The cocktail is an art form that peaked in the middle of the 20th century and has been in rapid decline since. As a young lad, I was schooled in the fine art of cocktailing by my father and grandfathers, I learned many valuable lessons that I plan to pass on. I also want to resurrect some of the old classics that vastly surpass the sugary & fruity concoctions made today with their simplicity, elegance and bold flavors. Most of the time I will focus on one drink, and to provide, at least in my opinion, the definitive recipe, but hope to expand to other related topics as I see fit. Please mix yourself a cocktail, read, drink, and enjoy!

Tuesday, February 7, 2012

Grandma’s Whiskey Sour

Meyer lemons are in season, which means it is time to make whiskey sours!  The whiskey sour gets a bad name due to the preponderance of the pre-made sour mix unfortunately used in so many college bars, dorm rooms and fraternity houses.  A true whiskey sour though balances the sweet and sour tastes as an undertone to the true star of the show, whiskey.  Besides, if they were good enough for your grandma, they are good enough for you!

The sour as a style of drink goes back to the mid 1850s and was covered in Jerry Thomas’ “How to Mix Drinks” in 1862.  I found a crazy tale about an Englishman creating the whiskey sour in Peru in 1872 as reported by an Argentinian newspaper in 1962, but that seems a little far from home for a simple bourbon based drink to come to life.  Fortunately, the famous Wisconsin paper, the Waukesha Plaindealer, mentioned the Whiskey Sour on January 4th 1870; returning this American classic to its rightful home.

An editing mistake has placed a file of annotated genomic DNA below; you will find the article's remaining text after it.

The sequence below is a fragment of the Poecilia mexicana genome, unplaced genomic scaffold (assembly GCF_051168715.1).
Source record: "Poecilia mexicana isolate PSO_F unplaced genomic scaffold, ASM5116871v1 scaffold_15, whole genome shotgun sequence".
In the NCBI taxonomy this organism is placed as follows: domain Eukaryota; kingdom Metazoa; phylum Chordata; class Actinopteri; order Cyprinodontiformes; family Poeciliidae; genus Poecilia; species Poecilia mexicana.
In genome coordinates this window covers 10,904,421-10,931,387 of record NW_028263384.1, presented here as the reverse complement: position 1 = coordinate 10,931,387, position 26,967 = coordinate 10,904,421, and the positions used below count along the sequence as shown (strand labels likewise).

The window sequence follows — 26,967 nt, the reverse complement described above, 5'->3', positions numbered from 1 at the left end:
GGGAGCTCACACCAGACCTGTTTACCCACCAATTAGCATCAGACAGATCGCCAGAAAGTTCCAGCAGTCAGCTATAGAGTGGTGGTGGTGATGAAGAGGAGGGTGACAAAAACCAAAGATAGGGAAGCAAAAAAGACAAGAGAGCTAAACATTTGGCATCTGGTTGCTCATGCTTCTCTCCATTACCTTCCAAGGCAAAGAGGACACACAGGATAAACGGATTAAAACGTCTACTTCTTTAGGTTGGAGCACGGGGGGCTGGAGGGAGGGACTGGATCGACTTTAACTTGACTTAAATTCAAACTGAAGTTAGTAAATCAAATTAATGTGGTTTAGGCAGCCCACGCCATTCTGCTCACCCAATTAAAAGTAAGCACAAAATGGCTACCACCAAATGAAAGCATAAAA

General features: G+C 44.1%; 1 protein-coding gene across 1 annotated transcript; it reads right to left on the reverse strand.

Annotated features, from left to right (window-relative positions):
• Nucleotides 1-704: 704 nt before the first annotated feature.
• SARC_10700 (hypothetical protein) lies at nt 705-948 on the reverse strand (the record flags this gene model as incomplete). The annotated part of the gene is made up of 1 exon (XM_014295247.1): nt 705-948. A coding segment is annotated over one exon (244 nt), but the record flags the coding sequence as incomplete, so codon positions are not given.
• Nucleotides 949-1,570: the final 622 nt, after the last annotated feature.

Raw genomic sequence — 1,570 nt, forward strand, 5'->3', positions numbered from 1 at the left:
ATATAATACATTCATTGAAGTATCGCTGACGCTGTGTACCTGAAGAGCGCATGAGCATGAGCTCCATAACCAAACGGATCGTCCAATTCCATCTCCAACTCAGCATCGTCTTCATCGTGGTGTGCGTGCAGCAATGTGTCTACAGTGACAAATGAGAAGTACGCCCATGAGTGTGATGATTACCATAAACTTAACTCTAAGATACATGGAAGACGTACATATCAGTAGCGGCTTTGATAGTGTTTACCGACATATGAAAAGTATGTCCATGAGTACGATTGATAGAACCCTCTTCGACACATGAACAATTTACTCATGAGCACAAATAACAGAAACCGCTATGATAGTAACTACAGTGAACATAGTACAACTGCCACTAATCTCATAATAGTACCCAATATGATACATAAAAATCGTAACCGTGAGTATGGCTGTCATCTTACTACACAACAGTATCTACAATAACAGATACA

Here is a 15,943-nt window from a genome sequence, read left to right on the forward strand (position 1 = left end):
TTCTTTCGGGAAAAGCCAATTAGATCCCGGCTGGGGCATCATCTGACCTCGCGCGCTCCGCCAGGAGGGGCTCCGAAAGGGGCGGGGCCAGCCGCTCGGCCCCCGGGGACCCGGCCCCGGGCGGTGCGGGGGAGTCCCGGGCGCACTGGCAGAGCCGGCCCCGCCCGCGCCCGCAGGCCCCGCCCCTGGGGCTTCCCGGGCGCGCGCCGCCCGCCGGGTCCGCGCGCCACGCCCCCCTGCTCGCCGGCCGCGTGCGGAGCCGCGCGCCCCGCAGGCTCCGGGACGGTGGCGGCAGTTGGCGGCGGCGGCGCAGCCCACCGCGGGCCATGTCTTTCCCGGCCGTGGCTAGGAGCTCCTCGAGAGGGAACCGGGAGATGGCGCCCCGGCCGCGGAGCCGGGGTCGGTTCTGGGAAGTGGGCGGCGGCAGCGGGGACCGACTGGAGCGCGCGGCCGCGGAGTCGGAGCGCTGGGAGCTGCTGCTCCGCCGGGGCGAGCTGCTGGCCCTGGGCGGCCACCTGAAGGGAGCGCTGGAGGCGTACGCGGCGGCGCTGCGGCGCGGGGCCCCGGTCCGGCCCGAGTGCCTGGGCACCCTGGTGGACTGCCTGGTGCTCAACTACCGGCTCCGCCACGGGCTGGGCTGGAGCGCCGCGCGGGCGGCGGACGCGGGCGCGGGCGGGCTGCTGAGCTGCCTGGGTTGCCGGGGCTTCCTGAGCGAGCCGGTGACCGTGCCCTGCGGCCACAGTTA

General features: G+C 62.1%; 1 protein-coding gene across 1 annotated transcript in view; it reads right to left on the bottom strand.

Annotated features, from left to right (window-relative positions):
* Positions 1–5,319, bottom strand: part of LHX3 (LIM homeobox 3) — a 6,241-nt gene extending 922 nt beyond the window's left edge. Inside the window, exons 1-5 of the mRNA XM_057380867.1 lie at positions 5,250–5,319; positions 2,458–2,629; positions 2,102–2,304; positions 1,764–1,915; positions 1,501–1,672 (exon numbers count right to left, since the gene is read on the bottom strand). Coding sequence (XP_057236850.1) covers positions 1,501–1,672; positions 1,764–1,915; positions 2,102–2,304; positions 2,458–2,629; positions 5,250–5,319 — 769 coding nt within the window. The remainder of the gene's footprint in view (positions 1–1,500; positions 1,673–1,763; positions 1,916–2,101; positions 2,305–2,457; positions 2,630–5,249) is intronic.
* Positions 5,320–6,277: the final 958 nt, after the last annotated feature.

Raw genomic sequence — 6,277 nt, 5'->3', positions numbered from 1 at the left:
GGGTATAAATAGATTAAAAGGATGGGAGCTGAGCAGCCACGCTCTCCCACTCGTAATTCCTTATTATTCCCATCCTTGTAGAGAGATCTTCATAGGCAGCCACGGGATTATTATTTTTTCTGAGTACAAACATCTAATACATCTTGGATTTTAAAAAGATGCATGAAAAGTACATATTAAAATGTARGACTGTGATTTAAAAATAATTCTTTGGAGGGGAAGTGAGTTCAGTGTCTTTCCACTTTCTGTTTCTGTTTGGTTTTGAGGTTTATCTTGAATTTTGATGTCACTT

I like my whiskey sour heavier on the prior and lighter on the latter so proceed with caution.  This is also one of the few times I have found Colin Field and David Embury in agreement on the proportions.  Start with one ounce of fresh squeezed meyer lemon juice in a shaker.  Add two teaspoons of superfine sugar.  Lastly, add four ounces of your favorite whiskey, Gentleman Jack works for me.  This is only the second time I have condoned using them, but the bright red color of maraschino cherries shows through the drink like a ruby red setting sun, place three of them in an old fashioned glass then fill with ice. Fill the shaker with ice and give it a good shake to make sure the sugar dissolves.  Strain into the ice filled glass and serve.  I have been asked about building it in the glass instead of shaking the drink; it can be done this way, but the shaking better dissolves the sugar and adds a slight froth from the agitation which I think makes for a better drink.  You can also add a dash or two of bitters to this drink if you are feeling adventurous!

Whiskey Sour
4 oz whiskey
1 oz fresh squeezed lemon juice
2 tsp superfine sugar
Combine all ingredients with ice in a shaker, strain into an ice filled old fashioned glass.

No comments:

Post a Comment